The optical software should also be equipped with damped-least-squares optimization. We need a description of the system in its nominal state so that we can predict the ideal performance for intensity and/or phase at the planes where the beam profile data are measured. Last, we need the intensity and/or phase maps.

To determine the state of errors in the system, we select the critical parameters as optimizing variables. For example, we might select the axial translation and transverse positioning of one or more key elements as optimizing variables. We also define the target data. For beam-profile measurements, intensity and/or phase maps serve as the target data. There needs to be some common protocol for transfer of intensity or phase-map information. A simple raster scan of values, left-to-right scans progressing from top to bottom (like a television picture), works well.

The detailed intensity maps from beam-profiled data are needed to use least-squares optimization—we need at least as many target values as there are misalignment variables; the more values the better. More target values provide noise averaging to improve the signal-to-noise ratio. Intensity maps provide plenty of points. Many types of optimization are available, but damped least squares is the most widely used for this type of problem. It is also the principal tool used in lens-design programs.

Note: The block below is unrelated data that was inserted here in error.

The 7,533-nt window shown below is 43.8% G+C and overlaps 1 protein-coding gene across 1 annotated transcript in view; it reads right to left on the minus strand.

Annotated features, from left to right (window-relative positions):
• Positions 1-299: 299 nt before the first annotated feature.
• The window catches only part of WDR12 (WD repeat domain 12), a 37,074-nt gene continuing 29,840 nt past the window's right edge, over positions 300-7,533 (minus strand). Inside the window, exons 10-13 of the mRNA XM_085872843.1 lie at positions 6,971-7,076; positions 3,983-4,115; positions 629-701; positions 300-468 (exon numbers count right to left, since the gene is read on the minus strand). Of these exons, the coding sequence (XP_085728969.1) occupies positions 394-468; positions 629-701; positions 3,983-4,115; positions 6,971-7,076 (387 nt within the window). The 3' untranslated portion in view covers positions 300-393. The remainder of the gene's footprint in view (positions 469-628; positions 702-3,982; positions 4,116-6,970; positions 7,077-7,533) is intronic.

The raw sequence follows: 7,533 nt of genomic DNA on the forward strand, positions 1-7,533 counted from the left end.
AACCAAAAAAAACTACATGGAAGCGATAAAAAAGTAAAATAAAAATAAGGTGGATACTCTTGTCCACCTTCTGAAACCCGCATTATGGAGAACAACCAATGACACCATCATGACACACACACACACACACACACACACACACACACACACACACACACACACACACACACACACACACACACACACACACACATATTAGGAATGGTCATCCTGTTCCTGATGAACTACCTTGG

In the optimization process, we start with the computer model set to the correctly aligned state. Any type of error information can be considered to constitute a class of configuration errors.

Starting values

It is necessary to start with some initial state of alignment. We may choose the ideal configuration, or we may guess at the configuration errors. We then use the computer model to calculate an intensity and/or phase map at the identical planes to that of the measurement. We compare the calculated data map with the measured map and record the results for each of a set of critical points or, better, of all points.